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East and Central Africa to adopt common strategy for exploitation of blue economy

Ministers in charge of Shipping and Maritime Affairs from the East and Central African region will meet at the end of this week in Livingstone, Zambia to adopt a common strategy to address challenges facing the Shipping and Maritime industry in the region.

Under the umbrella of the Intergovernmental Standing Committee on Shipping (ISCOS), the Ministers from Kenya, Tanzania, Uganda, Zambia and the Democratic Republic of Congo expect to come up with a common regional joint approach to drive the growth of the Blue Economy within the region.

ISCOS is a Regional Maritime Organisation operating in Eastern, Central and Southern African regions and whose current Member States are the States of Kenya, Tanzania, Uganda, Zambia and the Democratic Republic of Congo.

The 8th annual maritime conference is running under the theme: Enhancing Collaborations, Building synergies for the transportation and Growth of Africa’s shipping and maritime sector. Kenya’s Cabinet Secretary for Mining, Blue Economy and Maritime Affairs, Mr. Salim Mvurya and Principal Secretary, State Department for Shipping and Maritime Affairs, Mr. Shadrack Mwadime are representing the country at the high-level Assembly.

Mvurya said Kenya seeks to highlight the blue economy as an important centerpiece of the country’s national development strategy.

“The national government has ambitious plans to take Kenya on board the blue economy for sustainable and resilient growth,” said Mvurya, adding that by safeguarding and enhancing ocean health, countries will be in a better position to take full advantage of the future Blue Economy.

He said the Blue Economy is at the core of the economic development and competitiveness of Africa’s coastal countries. “We are cognizant of the fact that the blue economy sector has a role to boost the economic value chain in marine tourism, transportation, fishery, and conservation,” said Mvurya.

“It has been observed that sustainably containing the emerging industry challenges calls for a closer open and mutual cooperation and collaboration amongst key national and regional stakeholders of the shipping and maritime industry,” noted ISCOS Secretary General, Mr. Daniel Kiange.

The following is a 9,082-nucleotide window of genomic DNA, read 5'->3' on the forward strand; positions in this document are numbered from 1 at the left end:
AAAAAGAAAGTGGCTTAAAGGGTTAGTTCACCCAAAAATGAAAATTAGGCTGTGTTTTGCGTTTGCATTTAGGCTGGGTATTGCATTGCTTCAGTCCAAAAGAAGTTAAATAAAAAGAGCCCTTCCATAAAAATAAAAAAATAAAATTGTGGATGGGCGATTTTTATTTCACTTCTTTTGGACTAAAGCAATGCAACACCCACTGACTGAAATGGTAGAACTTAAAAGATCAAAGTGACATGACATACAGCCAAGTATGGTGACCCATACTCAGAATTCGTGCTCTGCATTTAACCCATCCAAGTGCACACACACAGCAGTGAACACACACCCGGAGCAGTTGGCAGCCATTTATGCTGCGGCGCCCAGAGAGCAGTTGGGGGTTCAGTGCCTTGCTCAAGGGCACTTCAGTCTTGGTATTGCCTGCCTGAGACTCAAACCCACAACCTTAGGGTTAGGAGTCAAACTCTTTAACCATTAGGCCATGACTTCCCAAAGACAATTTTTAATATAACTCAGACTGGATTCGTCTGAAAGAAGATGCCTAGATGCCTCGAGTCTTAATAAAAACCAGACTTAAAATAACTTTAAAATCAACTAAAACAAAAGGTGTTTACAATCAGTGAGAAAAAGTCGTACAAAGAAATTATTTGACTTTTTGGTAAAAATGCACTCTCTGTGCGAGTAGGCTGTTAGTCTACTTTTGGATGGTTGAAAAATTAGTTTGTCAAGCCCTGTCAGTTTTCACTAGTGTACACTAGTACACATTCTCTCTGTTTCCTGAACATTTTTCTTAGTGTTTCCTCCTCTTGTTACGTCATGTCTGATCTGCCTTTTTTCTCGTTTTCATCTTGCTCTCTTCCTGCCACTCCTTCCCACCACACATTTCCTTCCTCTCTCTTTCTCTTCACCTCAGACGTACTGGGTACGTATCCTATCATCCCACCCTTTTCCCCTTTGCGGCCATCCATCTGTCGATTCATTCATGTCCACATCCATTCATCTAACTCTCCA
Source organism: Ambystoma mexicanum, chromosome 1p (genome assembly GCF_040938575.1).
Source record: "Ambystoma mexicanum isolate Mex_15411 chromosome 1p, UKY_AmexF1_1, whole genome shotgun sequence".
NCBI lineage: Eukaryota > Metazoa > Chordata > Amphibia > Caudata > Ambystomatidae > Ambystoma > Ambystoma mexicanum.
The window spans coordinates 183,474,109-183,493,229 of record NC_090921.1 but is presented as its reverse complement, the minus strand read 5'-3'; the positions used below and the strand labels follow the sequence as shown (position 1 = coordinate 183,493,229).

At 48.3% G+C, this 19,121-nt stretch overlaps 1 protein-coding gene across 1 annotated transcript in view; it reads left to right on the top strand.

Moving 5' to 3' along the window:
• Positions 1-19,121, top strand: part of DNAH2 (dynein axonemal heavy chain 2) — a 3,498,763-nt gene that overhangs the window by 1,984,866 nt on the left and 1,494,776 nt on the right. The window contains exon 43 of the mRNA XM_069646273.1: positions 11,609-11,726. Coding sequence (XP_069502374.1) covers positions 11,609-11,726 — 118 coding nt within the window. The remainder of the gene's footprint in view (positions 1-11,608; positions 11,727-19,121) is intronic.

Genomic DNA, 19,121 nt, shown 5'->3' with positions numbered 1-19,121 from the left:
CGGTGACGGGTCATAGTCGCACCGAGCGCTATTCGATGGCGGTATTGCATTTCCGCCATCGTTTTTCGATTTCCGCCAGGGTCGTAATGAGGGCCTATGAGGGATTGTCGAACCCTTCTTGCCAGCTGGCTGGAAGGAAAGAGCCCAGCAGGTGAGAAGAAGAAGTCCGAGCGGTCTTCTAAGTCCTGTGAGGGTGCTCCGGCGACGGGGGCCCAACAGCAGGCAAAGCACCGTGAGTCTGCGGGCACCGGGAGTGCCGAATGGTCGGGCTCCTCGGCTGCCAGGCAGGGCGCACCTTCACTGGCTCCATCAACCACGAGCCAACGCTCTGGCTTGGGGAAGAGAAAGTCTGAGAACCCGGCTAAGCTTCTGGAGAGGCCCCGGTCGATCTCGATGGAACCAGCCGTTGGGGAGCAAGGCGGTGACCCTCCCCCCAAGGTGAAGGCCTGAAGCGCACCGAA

He said it was therefore vital for the organisation to create a platform where “national technocrats and policy makers would dialogue, propose, harmonise positions, identify common opportunities and challenges and propose measures in a collaborative environment to address them with a regional perspective.”

Kiange said sustainable exploitation of the oceans, seas, lakes and rivers also known as the blue economy will increase countries’ earnings. The blue economy sector covers a wide range of economic activities within coastal communities such as fisheries, aquaculture, maritime transport and coastal tourism.

Technocrats and experts of Shipping and Maritime industry from the five countries have been holding a pre-ISCOS Assembly of Ministers forum from Monday this week. They are expected to come up with a draft road map to guide development of the Blue Economy in the region, which will be presented to the Ministers for adoption.

“We believe that this pre-ISCOS Assembly of Ministers consultative forum of Technical officers will form a solid platform at which regional shipping and maritime industry issues are diagnosed and clear prepositions formed and addressed to policy makers for policy direction,” said Mwadime.

By Andrew Hinga and Hussein Abdullahi

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